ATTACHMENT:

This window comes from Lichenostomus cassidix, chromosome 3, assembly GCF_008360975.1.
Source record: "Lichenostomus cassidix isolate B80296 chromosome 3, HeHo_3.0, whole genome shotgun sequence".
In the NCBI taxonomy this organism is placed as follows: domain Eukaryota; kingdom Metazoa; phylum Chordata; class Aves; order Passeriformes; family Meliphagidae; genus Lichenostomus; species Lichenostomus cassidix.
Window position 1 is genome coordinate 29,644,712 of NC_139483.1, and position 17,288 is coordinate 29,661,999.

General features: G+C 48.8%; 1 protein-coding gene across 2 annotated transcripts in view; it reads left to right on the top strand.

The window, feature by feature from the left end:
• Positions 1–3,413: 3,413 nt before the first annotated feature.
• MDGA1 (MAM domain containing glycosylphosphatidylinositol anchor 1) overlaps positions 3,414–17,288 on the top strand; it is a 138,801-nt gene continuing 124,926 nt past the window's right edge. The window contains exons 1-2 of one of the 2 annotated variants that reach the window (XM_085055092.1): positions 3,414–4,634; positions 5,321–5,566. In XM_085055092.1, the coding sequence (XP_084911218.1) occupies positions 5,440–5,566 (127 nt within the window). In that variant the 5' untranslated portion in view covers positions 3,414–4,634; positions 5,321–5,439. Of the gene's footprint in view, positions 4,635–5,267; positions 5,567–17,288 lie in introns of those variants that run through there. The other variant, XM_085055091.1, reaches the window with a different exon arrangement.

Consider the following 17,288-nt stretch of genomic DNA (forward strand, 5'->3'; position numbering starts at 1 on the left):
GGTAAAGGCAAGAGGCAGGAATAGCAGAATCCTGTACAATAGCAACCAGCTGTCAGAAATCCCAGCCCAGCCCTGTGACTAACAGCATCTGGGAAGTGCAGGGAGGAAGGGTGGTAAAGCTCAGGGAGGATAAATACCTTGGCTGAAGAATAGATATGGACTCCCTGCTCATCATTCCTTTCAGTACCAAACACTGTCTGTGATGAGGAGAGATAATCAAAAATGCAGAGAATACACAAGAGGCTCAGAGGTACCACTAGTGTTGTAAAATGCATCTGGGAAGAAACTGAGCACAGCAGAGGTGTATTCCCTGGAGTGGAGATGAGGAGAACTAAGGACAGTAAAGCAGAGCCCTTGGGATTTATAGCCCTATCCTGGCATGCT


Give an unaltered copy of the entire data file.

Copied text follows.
This window comes from Lichenostomus cassidix, chromosome 3, assembly GCF_008360975.1.
Source record: "Lichenostomus cassidix isolate B80296 chromosome 3, HeHo_3.0, whole genome shotgun sequence".
In the NCBI taxonomy this organism is placed as follows: domain Eukaryota; kingdom Metazoa; phylum Chordata; class Aves; order Passeriformes; family Meliphagidae; genus Lichenostomus; species Lichenostomus cassidix.
Window position 1 is genome coordinate 29,644,712 of NC_139483.1, and position 17,288 is coordinate 29,661,999.

General features: G+C 48.8%; 1 protein-coding gene across 2 annotated transcripts in view; it reads left to right on the top strand.

The window, feature by feature from the left end:
• Positions 1–3,413: 3,413 nt before the first annotated feature.
• MDGA1 (MAM domain containing glycosylphosphatidylinositol anchor 1) overlaps positions 3,414–17,288 on the top strand; it is a 138,801-nt gene continuing 124,926 nt past the window's right edge. The window contains exons 1-2 of one of the 2 annotated variants that reach the window (XM_085055092.1): positions 3,414–4,634; positions 5,321–5,566. In XM_085055092.1, the coding sequence (XP_084911218.1) occupies positions 5,440–5,566 (127 nt within the window). In that variant the 5' untranslated portion in view covers positions 3,414–4,634; positions 5,321–5,439. Of the gene's footprint in view, positions 4,635–5,267; positions 5,567–17,288 lie in introns of those variants that run through there. The other variant, XM_085055091.1, reaches the window with a different exon arrangement.

Consider the following 17,288-nt stretch of genomic DNA (forward strand, 5'->3'; position numbering starts at 1 on the left):
GGTAAAGGCAAGAGGCAGGAATAGCAGAATCCTGTACAATAGCAACCAGCTGTCAGAAATCCCAGCCCAGCCCTGTGACTAACAGCATCTGGGAAGTGCAGGGAGGAAGGGTGGTAAAGCTCAGGGAGGATAAATACCTTGGCTGAAGAATAGATATGGACTCCCTGCTCATCATTCCTTTCAGTACCAAACACTGTCTGTGATGAGGAGAGATAATCAAAAATGCAGAGAATACACAAGAGGCTCAGAGGTACCACTAGTGTTGTAAAATGCATCTGGGAAGAAACTGAGCACAGCAGAGGTGTATTCCCTGGAGTGGAGATGAGGAGAACTAAGGACAGTAAAGCAGAGCCCTTGGGATTTATAGCCCTATCCTGGCATGCT